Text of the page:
photo credit: BostonCentral

For Turrets Tops, (below) an original outdoor commission, Leeza Meksin created two life-sized replicas of deCordova’s iconic Museum building turrets in the Park. They are open like teepees and the view of the light from inside is full of vibrant energy.

photo courtesy of deCordove Museum

photo credit: BostonCentral

As inviting as some sculptures look, (like this one below), climbing on them is not permitted.  It's still fun to frolic around them in this gorgeous natural environment.

photo credit: BostonCentral

The sculpture garden is a really fun place for creative photo ops and to explore your imagination.  It's also a great place to go for a stroll with a friend, a small group or even solo!

photo credit: BostonCentral | Artist: Maren Hassinger (Monument 3)

The Musical Fence by artist Paul Matisse is an interactive public artwork that combines sculpture and music.  The sculpture was first commissioned in 1980 by the Cambridge Arts Council and was one of two fences installed outside of the Cambridge City Hall.

photo courtesy of deCordova Museum

Despite its immense popularity within the community, the installation was taken down after forty days due to noise complaints.  Now permanently displayed at deCordova, it has become a visitor favorite as one of the few interactive sculptures in the Park.

photo credit: BostonCentral

Visitors of all ages will enjoy a visit.   It's especially nice on a warm summer day.

Bring a blanket, or just lie down on a patch of grass and look up to see some of nature's own artwork at play.   Depending on the season you'll see a different canvas each time.

photo credit: BostonCentral

Contemporary Art can spark some great conversations.  What do these glass doors represent?  Why are they arranged in this way?  How did they get the wood grain to show up so well in the glass?  

Saul Melman’s art (Best of All Possible Workds) below, explores processes of alchemy and transformation. An emergency room physician, he often takes as his subject the transitional moment between life and death or the boundary between inanimate and animate states of being.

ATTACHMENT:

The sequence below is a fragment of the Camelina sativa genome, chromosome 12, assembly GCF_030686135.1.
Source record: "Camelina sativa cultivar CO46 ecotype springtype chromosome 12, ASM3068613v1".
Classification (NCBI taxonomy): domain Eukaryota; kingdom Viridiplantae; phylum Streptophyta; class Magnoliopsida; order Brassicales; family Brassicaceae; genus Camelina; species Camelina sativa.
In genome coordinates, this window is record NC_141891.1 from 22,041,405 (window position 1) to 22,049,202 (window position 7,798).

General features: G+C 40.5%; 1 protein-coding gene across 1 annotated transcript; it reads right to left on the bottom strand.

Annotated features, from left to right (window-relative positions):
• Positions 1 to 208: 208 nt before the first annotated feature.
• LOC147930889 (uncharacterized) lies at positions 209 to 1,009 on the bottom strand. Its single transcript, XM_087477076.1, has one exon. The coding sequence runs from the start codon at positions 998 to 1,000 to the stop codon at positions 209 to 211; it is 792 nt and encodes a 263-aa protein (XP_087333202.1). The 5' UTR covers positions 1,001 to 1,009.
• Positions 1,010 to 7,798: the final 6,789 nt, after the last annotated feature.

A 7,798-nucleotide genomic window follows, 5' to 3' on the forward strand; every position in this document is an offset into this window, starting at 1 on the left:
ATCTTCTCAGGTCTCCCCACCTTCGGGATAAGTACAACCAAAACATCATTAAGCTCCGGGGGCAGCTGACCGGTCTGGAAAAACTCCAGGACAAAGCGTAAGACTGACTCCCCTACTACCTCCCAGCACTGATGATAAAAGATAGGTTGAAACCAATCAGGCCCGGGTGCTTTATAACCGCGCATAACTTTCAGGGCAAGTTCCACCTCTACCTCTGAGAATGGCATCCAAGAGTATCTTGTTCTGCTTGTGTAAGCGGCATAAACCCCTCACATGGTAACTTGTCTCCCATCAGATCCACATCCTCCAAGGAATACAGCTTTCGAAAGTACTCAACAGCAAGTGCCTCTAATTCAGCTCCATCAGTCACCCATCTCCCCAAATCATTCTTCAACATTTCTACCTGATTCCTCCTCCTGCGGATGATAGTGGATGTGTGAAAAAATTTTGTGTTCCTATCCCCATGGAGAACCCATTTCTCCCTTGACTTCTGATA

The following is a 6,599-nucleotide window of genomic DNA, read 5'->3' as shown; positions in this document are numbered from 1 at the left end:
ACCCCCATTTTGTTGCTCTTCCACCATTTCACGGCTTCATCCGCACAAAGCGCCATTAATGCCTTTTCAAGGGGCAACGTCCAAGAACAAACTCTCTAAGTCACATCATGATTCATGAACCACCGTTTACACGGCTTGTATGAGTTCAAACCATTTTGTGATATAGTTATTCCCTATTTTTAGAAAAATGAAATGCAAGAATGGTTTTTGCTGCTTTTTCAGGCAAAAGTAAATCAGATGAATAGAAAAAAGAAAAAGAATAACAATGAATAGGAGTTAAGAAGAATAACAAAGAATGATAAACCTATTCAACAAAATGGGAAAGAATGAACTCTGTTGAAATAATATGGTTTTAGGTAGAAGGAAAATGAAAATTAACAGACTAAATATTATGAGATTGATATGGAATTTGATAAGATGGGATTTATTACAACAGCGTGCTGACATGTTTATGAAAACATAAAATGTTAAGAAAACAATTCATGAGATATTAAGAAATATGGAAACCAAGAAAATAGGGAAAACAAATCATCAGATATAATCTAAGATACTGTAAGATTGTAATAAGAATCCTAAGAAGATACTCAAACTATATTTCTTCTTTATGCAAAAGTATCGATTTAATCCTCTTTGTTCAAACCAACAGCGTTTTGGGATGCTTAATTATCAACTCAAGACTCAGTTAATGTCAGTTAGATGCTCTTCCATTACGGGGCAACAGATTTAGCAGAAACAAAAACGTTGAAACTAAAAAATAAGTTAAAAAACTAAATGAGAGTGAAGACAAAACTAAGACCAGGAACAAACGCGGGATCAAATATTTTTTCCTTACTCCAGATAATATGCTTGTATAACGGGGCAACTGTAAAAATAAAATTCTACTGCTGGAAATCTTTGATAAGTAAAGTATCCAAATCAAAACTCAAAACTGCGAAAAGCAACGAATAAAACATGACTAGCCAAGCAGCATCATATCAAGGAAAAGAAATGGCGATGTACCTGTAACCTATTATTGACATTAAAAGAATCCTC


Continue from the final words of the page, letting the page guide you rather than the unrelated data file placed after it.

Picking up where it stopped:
photo credit: BostonCentral

Visit the Museum grounds & Sculpture Park for a morning stroll, a picnic lunch, or an afternoon excursion.  Admission rates apply.  The property is now, a part of the Trustees of Reservations, so you can visit for free if you are a member.  

"Pasture Song" pictured below, was created by artist Nancy Milliken.  "Thousands of re-claimed cello bundles have been hand tied to netting presenting movement in the wind, loosening the material from its former task as cello bows allowing the horse hair to play in the breeze, closer to the way it moved on the horse".

photo credit & artist: Nancy Milliken

Well worth a visit any time of year, exploring the grounds will reveal all sorts of creative wonders, both natural and crafted. 

Pets are welcome in the Sculpture Park. Dogs must be walked on a leash at all times. All photos credited to BostonCentral unless otherwise noted.  Hope to see you there!

For more ideas about fun things to do in Boston anytime of year, we have oodles of options for you our Boston events calendar .

stacey sao

Stacey Sao has been the Managing Director of the family-friendly events and activities website, BostonCentral for over 20 years.  She continues to enjoy discovering and exploring new places to visit in the Greater Boston area.